The “mother of parliaments” deserves a resplendent setting – and it certainly has that. The architecture of the Palace of Westminster is soaked in grandeur, and its inner corridors are enriched with the atmosphere of a cathedral.
After waiting in a lengthy queue and undergoing airport-style security screening, St Stephen’s Hall, Westminster Hall and the Central Lobby – the “foyer” for Britain’s political nerve centre – were ours to peruse and photograph.
It’s staggeringly opulent. All I can wonder is if David Cameron, Tony Blair or Margaret Thatcher ever took a moment to absorb its magnificence or craned their neck to admire the Central Lobby’s gilded ceiling.
I use this London Underground station to traipse to and from my day job every day. It’s on the Hammersmith and City line so isn’t deep beneath the surface – but certainly feels that way.
Many stations on the Tube network have been spruced up in recent times, but not Great Portland Street. One end of the platform is a dank, sodden and seemingly long forgotten corner where water drips and lies in pools.
This brief snapshot was taken at the weekend. During the working week it’s heaving with passengers – sometimes I’ll wait for the next train rather than attempt to shoehorn myself into a non-existent space.
But it gets us Londoners around. And I love the atmosphere of these photographs which you don’t find on the bright, squeaky clean stations of the city network.
Two years ago the eyes of the world were on London for the Olympic Games. A neglected area of the city was redeveloped to host the event, which was deemed a huge success.
After the action has finished, it’s easy for facilities to fall into disuse. There’s little sign of that in London. The area has been turned into a playground for the city, with beautifully sculpted walkways where everyone is free to roam.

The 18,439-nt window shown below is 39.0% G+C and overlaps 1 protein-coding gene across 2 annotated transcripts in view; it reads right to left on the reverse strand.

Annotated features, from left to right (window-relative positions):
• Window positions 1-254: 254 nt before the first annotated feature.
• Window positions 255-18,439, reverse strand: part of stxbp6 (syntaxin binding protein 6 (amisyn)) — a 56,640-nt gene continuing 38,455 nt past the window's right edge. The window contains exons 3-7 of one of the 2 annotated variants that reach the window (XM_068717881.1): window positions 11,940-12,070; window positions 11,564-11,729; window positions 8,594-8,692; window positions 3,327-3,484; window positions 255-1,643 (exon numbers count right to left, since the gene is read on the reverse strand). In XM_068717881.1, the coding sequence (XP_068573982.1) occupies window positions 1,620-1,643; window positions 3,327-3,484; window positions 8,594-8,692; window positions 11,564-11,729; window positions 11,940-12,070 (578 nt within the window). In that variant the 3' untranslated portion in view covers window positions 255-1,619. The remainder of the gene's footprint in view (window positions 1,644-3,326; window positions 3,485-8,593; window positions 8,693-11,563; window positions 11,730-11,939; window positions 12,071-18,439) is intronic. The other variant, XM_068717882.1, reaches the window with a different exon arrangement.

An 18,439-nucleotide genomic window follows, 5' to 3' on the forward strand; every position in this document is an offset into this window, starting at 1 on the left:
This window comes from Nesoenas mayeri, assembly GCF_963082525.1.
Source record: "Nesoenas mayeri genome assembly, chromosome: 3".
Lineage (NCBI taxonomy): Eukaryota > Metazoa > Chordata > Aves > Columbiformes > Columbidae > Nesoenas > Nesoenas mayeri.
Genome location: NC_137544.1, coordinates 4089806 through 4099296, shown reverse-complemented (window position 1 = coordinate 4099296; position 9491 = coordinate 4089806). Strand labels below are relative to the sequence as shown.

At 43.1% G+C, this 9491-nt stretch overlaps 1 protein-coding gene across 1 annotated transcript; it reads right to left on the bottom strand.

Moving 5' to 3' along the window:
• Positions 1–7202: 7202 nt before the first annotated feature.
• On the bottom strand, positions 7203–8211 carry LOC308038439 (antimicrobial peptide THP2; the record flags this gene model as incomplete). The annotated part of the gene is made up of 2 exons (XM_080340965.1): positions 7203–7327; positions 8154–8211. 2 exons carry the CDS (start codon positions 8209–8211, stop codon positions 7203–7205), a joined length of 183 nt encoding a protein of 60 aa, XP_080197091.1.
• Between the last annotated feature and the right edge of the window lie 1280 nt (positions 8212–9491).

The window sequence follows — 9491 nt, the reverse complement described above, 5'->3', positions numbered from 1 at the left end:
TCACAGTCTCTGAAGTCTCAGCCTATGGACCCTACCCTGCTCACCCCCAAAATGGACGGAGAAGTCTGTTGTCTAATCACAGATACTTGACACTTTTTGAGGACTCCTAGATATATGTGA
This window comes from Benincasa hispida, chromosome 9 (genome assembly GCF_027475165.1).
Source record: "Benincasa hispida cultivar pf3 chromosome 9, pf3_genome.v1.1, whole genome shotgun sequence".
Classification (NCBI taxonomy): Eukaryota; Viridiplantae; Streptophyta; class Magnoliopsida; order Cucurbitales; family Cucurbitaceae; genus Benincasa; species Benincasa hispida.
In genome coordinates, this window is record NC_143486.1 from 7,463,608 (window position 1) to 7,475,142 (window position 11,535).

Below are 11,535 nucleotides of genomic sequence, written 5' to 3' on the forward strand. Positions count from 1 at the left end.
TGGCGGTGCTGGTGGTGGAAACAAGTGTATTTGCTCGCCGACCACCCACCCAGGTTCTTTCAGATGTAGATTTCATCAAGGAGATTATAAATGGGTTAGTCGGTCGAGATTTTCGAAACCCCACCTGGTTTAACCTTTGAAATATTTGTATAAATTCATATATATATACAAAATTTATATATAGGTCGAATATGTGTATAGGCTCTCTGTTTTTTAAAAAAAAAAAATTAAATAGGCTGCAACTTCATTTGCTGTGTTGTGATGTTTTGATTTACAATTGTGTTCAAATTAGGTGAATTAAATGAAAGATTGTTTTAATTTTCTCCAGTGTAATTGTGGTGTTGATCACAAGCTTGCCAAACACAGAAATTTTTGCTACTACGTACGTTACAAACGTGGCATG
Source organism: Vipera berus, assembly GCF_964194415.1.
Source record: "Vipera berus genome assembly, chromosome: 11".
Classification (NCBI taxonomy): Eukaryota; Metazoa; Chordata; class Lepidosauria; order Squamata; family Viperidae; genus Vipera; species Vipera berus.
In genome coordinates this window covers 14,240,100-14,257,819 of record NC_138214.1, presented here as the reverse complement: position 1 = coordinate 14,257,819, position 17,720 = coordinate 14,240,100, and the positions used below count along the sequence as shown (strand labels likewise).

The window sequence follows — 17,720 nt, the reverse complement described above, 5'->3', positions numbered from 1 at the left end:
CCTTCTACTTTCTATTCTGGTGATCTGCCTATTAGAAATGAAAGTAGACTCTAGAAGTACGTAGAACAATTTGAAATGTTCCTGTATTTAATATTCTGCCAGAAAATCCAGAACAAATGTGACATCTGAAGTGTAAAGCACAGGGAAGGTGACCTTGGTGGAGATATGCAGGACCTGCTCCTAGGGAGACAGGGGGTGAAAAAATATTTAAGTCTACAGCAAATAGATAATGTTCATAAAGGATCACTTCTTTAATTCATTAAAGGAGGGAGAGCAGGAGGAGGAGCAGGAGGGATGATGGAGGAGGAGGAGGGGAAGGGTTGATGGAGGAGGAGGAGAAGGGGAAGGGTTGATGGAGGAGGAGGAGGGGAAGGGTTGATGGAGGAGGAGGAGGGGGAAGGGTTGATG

It has great architectural interest with the amazing curves of the Aquatic Centre, designed by Britain’s high priestess of building design, Zaha Hadid. It sits near Orbit, a thrusting artistic twist of metal created by Anish Kapoor. And the athletes’ village has been turned over to private residential use.
This is a place that visitors want to explore, long after the buzz of Olympic competition left the arena. Here’s a portrait of the park captured one afternoon in both its might, detail and as a people’s place.
This is quite simply a beautiful piece of architecture. A curved shape, artfully sculpted. It’s in London, in a place of special significance.
Do you know it or care to take a guess? I’ll return on Sunday with a set of new photographs from my visit to this landmark in the capital.
An entire day of torrential rain ruins a photographer’s day out. This is the time to stay indoors and try to be creative with what you have. Water – plenty of it – running off balconies, roof windows and refracting the colours behind it. Usual everyday surroundings take on a different air, and the camera finds abstraction.
When the time comes to edit your shots, you can splash a little more colour there and create new landscapes. Here are the fruits of my rainy day play…